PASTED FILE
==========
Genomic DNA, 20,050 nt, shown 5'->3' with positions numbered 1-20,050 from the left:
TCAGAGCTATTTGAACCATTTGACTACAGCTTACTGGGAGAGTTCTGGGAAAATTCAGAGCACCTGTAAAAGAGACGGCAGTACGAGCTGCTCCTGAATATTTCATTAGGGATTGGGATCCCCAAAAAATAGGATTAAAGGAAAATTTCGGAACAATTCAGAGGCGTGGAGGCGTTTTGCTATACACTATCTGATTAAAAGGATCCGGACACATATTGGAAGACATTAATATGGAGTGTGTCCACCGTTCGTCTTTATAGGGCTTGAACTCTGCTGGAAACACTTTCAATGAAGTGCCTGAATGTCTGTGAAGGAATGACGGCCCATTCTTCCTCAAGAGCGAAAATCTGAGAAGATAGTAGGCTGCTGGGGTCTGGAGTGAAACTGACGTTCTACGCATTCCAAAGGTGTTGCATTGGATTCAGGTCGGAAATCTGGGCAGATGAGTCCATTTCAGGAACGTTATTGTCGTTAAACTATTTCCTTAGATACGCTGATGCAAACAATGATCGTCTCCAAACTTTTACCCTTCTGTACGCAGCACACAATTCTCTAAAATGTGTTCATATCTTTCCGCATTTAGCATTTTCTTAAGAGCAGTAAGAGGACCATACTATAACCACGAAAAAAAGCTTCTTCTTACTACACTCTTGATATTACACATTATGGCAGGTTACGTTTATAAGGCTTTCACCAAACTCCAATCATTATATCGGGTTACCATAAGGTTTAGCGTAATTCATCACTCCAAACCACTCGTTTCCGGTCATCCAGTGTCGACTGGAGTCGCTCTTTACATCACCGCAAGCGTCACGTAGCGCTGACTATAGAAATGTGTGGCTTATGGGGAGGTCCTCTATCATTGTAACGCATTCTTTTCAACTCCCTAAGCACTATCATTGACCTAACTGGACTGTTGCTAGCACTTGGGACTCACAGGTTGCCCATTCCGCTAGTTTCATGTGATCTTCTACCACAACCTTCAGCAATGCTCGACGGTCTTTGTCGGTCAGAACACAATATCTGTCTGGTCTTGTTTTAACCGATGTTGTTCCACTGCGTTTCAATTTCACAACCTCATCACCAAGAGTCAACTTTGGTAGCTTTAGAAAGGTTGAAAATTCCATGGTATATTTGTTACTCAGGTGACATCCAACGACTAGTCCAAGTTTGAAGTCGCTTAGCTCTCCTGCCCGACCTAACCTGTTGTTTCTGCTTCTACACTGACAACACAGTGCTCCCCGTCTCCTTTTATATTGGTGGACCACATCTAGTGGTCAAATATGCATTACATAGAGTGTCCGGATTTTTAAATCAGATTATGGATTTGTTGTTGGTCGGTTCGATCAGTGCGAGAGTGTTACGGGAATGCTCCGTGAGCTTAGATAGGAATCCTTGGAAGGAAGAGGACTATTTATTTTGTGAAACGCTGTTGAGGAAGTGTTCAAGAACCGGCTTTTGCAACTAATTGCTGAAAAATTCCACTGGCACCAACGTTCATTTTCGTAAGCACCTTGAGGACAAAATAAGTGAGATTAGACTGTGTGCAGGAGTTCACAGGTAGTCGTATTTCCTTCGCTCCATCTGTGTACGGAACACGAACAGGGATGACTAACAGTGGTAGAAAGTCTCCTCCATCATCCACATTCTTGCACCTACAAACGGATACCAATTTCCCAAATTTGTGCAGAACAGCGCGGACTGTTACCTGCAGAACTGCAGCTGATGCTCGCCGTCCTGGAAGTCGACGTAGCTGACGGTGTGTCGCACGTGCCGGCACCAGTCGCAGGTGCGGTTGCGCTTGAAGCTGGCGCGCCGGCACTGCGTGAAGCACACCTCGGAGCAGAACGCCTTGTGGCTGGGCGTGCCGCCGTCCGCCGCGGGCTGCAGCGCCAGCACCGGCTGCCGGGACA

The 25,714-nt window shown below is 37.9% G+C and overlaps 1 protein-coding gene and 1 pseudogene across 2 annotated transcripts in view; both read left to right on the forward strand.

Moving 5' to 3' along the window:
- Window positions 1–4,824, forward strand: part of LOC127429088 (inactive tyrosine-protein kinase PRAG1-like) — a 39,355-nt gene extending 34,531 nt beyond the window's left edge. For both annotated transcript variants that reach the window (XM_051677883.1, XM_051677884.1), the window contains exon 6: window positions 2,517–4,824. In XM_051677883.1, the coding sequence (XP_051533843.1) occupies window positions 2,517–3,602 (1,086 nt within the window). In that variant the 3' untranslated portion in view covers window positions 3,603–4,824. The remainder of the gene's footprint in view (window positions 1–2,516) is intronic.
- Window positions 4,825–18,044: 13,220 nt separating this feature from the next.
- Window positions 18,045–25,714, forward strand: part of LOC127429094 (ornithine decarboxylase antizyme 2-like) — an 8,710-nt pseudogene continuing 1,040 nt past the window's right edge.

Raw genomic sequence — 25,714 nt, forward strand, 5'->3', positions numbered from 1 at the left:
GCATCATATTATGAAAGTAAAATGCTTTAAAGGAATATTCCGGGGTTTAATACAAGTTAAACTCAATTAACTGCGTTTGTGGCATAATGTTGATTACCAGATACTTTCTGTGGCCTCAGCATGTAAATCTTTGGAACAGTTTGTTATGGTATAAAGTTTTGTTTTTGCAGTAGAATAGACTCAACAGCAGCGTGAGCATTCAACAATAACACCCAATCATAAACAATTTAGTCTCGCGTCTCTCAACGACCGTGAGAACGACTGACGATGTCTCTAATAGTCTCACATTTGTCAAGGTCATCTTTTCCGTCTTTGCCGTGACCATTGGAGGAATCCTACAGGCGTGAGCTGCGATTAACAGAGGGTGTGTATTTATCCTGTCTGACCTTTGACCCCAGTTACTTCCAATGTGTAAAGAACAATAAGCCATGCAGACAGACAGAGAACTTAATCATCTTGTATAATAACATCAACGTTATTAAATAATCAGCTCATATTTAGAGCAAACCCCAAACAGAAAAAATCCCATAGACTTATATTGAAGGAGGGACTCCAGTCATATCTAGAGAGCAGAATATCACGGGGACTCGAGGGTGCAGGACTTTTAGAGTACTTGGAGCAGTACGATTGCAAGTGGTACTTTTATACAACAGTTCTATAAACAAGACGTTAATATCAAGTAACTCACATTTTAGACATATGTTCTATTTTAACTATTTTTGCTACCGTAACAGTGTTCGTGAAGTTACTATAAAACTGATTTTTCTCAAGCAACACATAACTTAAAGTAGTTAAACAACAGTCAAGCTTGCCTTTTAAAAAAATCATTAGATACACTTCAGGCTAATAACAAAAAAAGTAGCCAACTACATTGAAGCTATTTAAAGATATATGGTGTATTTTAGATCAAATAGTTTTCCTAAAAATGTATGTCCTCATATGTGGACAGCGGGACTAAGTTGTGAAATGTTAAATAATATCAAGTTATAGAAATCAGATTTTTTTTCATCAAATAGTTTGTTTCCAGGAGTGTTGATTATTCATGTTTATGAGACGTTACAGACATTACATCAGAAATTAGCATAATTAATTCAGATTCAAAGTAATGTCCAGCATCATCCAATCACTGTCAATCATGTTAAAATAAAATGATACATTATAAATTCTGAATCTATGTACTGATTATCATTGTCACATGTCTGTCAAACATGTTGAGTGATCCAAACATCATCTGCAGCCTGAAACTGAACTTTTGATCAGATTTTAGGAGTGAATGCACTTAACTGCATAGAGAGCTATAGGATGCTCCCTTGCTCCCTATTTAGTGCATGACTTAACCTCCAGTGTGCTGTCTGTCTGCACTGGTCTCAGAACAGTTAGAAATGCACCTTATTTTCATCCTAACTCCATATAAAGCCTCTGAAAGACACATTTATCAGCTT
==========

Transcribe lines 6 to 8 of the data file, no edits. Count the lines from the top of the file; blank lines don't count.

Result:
- Window positions 4,825–18,044: 13,220 nt separating this feature from the next.
- Window positions 18,045–25,714, forward strand: part of LOC127429094 (ornithine decarboxylase antizyme 2-like) — an 8,710-nt pseudogene continuing 1,040 nt past the window's right edge.

Raw genomic sequence — 25,714 nt, forward strand, 5'->3', positions numbered from 1 at the left: